My short story, Beautiful, was picked as a winner in the ‘romance’ category in the Indireads Short Story Contest 2013. The story is centered on the memory of a teenage boy’s first love, and the recollection of it several years later. An extract is given below – you can read the full story at this link.
“You are sitting across the table, smiling at me. The candle placed between us, and the overhead chandelier cast a beautiful glow over your kohl-lined eyes. Or maybe it is your happiness that lends that sparkle to your eyes. Your lips are full and pink—beautifully contoured, and sparkling with lip gloss.
You love me. Do I love you? But you never asked. You just lowered your eyes and asked if I have ever loved anyone. I smile back at you. You always did have a way with words.
I would see her every morning, sitting on her haunches, stooped over to draw a kolam—a traditional pattern made with rice flour and nimble fingers. She would begin with a dot, a line, a curve. Within minutes, an intricate pattern would evolve.
The entry to her house was opposite mine. I was staying with my grandparents for the summer. My father needed to travel for work, and my mother claimed she was going along to ‘take care of him’. At 13, I knew it was not the full truth. But at 13, I didn’t know it was their last chance at making the marriage work.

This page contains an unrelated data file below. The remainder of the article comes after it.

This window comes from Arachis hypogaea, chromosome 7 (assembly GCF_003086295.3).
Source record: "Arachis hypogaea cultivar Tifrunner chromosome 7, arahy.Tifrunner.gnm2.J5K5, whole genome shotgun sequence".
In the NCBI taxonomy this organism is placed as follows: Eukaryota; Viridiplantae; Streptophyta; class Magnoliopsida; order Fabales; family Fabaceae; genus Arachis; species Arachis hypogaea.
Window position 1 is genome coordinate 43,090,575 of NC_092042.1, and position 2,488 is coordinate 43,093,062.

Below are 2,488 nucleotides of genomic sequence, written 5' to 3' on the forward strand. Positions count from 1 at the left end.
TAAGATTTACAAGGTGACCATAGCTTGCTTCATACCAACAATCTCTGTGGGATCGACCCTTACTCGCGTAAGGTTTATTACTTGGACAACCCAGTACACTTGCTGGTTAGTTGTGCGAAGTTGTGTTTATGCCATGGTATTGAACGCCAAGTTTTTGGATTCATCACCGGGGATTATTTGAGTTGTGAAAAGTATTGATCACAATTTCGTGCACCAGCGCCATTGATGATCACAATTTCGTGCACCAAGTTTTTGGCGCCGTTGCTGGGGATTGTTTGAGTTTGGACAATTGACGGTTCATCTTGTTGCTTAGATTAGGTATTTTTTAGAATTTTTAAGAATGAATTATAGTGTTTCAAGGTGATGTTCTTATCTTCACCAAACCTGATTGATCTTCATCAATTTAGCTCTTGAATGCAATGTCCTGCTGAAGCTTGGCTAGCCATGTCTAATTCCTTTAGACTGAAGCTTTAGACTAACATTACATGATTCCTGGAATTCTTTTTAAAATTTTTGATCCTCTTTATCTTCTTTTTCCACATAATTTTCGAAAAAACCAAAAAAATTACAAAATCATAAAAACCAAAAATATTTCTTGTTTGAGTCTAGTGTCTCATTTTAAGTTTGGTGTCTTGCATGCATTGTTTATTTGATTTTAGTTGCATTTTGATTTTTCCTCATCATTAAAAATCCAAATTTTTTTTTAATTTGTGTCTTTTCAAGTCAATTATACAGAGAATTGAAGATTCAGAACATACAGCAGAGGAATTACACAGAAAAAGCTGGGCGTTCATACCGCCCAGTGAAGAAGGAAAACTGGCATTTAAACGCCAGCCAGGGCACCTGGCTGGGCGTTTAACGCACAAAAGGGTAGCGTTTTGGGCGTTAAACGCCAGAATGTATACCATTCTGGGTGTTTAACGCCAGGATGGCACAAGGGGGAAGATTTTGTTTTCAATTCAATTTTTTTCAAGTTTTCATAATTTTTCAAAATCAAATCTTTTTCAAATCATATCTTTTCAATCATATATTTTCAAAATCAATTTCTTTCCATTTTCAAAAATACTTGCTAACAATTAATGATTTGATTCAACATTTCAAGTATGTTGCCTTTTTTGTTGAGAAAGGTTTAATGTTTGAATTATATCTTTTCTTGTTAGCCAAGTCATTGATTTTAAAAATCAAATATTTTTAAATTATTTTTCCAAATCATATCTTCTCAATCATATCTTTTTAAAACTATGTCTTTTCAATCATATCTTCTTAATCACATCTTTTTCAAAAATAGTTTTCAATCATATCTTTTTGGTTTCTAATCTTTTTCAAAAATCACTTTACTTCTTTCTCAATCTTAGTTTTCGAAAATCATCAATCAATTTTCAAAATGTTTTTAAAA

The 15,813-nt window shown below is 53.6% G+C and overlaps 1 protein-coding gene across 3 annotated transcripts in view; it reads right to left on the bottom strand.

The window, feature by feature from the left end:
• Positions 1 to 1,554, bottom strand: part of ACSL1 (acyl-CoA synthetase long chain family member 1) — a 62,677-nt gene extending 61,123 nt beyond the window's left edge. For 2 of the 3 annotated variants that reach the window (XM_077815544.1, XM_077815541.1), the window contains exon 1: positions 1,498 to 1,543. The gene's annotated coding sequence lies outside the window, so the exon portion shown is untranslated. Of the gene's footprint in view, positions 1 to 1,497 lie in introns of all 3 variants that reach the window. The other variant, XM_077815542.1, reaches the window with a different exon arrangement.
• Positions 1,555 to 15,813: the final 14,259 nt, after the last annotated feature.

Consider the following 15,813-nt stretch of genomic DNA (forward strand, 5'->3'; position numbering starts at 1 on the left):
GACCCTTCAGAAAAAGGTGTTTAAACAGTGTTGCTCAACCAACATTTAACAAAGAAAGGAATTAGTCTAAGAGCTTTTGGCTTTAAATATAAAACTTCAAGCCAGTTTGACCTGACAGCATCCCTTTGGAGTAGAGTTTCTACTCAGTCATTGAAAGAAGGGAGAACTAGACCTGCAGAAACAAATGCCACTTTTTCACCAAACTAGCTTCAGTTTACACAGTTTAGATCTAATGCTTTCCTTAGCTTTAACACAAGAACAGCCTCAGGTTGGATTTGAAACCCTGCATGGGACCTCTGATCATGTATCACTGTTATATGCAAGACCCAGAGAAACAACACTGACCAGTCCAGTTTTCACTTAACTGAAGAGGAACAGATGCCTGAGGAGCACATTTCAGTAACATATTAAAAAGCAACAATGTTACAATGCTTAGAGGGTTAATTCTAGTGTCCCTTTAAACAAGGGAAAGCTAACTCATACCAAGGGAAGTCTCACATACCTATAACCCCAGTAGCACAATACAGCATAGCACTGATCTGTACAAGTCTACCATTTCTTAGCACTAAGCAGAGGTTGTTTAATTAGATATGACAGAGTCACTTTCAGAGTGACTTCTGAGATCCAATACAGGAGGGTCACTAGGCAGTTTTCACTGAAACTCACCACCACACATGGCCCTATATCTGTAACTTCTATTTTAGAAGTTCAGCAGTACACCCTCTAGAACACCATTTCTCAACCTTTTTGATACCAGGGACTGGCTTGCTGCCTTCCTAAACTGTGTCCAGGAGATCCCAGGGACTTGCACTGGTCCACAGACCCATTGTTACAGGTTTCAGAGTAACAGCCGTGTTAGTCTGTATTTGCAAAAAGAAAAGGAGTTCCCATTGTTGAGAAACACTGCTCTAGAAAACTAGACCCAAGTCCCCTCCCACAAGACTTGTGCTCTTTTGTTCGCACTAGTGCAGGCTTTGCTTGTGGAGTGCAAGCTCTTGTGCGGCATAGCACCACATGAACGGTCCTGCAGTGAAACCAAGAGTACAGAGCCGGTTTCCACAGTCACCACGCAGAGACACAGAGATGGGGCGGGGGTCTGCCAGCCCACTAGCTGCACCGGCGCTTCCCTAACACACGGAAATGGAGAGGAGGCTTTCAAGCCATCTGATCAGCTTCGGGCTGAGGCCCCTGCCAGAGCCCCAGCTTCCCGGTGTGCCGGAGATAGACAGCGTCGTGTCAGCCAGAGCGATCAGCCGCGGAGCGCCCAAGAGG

I loved my grandparents’ house—it was small and functional, with a garden that my grandmother tended to religiously. There were a couple of trees and some flowering plants that grew in a neat line along the wall. At one end was the gate where I would stand each morning, a cup of coffee in hand, waiting for her. I was tall for my age, so I could easily peer over the top of the gate. When she emerged from the house, I would pretend to be lost in thought, and therefore, not notice her smile.
For the next ten minutes or so, I would stand at the gate, watching her embellish the design with little details—a flower here, a dome there—until it all came together in an artistic piece. When she finished, she would look up and smile again. This time, I would smile back. She would pick up her bowl of left-over flour and head back into the house. I would drain the dregs of my coffee and head back into the house. We never spoke.
(The story continues – read the rest of the story here)